[Python-ideas] Support WHATWG versions of legacy encodings

M.-A. Lemburg mal at egenix.com
Thu Jan 11 04:14:59 EST 2018

On 11.01.2018 10:01, Chris Angelico wrote:
> On Thu, Jan 11, 2018 at 7:58 PM, M.-A. Lemburg <mal at egenix.com> wrote:
>> On 11.01.2018 01:22, Nick Coghlan wrote:
>>> On 11 January 2018 at 05:04, M.-A. Lemburg <mal at egenix.com> wrote:
>>>> For the stdlib, I think we should stick to standards and
>>>> not go for spreading non-standard ones.
>>>> So -1 on adding WHATWG encodings to the stdlib.
>>> We already support HTML5 in the standard library, and saying "We'll
>>> accept WHATWG's definition of HTML, but not their associated text
>>> encodings" seems like a strange place to draw a line when it comes to
>>> standards support.
>> There's a problem with these encodings: they are mostly meant
>> for decoding (broken) data, but as soon as we have them in the stdlib,
>> people will also start using them for encoding data, producing more
>> corrupted data.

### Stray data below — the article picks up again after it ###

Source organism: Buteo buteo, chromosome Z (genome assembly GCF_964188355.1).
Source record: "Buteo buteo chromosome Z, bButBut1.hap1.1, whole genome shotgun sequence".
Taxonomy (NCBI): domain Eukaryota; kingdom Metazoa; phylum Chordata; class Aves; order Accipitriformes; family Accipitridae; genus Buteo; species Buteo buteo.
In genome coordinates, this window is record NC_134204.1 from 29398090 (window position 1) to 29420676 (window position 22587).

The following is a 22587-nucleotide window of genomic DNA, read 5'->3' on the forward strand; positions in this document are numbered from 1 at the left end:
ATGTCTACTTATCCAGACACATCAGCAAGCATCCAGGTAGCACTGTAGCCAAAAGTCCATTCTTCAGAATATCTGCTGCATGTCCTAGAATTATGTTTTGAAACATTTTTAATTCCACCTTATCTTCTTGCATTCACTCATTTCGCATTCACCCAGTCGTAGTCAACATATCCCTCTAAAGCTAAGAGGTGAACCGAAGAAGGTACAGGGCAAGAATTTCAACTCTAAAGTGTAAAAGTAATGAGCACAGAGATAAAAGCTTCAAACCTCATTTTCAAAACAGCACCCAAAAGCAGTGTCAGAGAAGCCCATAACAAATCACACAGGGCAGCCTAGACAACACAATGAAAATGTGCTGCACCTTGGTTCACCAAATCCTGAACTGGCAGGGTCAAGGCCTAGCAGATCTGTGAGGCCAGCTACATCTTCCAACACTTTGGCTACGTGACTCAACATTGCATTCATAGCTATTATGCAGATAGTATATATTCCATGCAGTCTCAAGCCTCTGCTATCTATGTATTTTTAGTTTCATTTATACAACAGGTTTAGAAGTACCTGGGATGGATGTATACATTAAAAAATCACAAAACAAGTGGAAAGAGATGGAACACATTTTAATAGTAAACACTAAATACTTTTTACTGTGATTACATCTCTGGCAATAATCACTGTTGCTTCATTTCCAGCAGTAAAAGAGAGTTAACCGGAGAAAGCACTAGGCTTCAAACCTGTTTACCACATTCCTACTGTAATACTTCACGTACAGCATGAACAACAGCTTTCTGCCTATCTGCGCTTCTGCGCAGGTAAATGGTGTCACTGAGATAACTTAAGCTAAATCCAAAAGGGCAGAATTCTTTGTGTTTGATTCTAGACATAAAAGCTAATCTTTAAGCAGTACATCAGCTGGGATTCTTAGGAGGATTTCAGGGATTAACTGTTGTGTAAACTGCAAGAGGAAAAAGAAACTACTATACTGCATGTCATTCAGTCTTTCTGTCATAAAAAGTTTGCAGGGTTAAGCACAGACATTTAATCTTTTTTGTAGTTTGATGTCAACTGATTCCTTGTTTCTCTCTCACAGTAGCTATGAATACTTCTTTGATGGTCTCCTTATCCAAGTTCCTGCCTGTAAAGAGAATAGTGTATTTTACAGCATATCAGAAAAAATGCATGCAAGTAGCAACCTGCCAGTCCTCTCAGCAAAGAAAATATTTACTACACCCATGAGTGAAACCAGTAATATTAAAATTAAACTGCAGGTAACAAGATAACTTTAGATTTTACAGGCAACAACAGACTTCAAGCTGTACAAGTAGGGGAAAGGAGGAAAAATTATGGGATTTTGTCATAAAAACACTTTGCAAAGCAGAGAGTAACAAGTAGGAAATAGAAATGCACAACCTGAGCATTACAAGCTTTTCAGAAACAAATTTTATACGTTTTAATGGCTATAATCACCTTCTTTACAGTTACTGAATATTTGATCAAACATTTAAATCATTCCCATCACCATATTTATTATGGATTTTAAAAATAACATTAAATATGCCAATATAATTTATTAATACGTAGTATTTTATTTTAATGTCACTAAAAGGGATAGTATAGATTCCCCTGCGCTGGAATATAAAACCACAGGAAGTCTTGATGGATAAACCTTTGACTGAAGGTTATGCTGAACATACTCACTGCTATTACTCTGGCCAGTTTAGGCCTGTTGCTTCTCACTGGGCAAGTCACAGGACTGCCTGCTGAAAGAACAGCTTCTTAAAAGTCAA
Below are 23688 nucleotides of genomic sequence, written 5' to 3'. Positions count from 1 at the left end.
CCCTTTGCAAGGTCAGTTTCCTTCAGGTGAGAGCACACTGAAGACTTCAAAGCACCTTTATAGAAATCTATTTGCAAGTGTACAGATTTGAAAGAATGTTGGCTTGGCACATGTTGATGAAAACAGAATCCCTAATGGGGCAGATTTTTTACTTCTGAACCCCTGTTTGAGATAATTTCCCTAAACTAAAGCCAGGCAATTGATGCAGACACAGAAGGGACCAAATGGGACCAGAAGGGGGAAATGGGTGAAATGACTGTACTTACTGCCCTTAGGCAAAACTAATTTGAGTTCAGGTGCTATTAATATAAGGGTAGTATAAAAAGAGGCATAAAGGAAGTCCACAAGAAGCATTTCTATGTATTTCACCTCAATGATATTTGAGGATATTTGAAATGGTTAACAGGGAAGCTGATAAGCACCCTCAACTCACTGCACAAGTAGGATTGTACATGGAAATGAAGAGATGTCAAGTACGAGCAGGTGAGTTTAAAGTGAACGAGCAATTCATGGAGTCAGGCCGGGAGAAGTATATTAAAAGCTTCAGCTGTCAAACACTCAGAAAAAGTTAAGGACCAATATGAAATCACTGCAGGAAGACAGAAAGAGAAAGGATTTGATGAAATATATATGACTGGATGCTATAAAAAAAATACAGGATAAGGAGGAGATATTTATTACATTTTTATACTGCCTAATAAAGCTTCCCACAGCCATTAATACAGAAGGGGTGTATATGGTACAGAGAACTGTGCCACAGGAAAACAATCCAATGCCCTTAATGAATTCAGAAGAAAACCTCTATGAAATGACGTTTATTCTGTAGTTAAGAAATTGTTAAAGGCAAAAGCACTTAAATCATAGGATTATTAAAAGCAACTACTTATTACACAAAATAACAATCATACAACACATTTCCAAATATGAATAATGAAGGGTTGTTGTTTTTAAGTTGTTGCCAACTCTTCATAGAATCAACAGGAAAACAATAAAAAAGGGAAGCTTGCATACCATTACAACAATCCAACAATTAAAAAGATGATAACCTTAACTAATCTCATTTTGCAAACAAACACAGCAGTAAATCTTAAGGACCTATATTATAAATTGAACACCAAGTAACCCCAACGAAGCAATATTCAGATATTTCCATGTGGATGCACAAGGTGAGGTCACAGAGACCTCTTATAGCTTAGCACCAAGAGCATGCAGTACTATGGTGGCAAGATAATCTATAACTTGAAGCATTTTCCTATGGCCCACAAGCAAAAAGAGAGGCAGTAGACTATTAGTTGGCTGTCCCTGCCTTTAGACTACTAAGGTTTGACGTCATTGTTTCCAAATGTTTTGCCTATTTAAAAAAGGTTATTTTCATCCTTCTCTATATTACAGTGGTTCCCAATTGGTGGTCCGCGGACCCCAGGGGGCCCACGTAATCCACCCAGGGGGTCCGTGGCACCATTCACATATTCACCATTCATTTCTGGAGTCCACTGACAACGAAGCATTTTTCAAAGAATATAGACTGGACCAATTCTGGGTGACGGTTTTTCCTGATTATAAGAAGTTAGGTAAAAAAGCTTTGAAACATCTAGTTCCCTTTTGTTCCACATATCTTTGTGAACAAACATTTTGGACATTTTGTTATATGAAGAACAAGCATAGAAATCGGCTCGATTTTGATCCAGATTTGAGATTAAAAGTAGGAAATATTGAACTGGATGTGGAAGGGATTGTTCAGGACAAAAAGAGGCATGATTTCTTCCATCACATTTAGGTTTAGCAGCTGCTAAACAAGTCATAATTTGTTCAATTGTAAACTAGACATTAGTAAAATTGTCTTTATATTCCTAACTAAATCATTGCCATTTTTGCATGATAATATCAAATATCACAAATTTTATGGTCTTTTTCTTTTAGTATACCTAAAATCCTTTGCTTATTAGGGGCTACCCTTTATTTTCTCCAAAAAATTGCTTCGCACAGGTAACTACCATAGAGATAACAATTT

>> Do you really things it's a good idea to support this natively
>> in Python ?
>> The other problem is that WHATWG considers its documents "living
>> standards", i.e. they are subject to change and don't come with
>> a version number (apart from a date).
>> This makes sense when you look at their mostly decoding-only
>> nature, but, again for encoding, creates an interoperability problem.
> Would it be viable to have them in the stdlib for decoding only? To
> have them simply not work for encoding?

That would be possible and resolve the above issues I have with
the encodings.

Marc-Andre Lemburg

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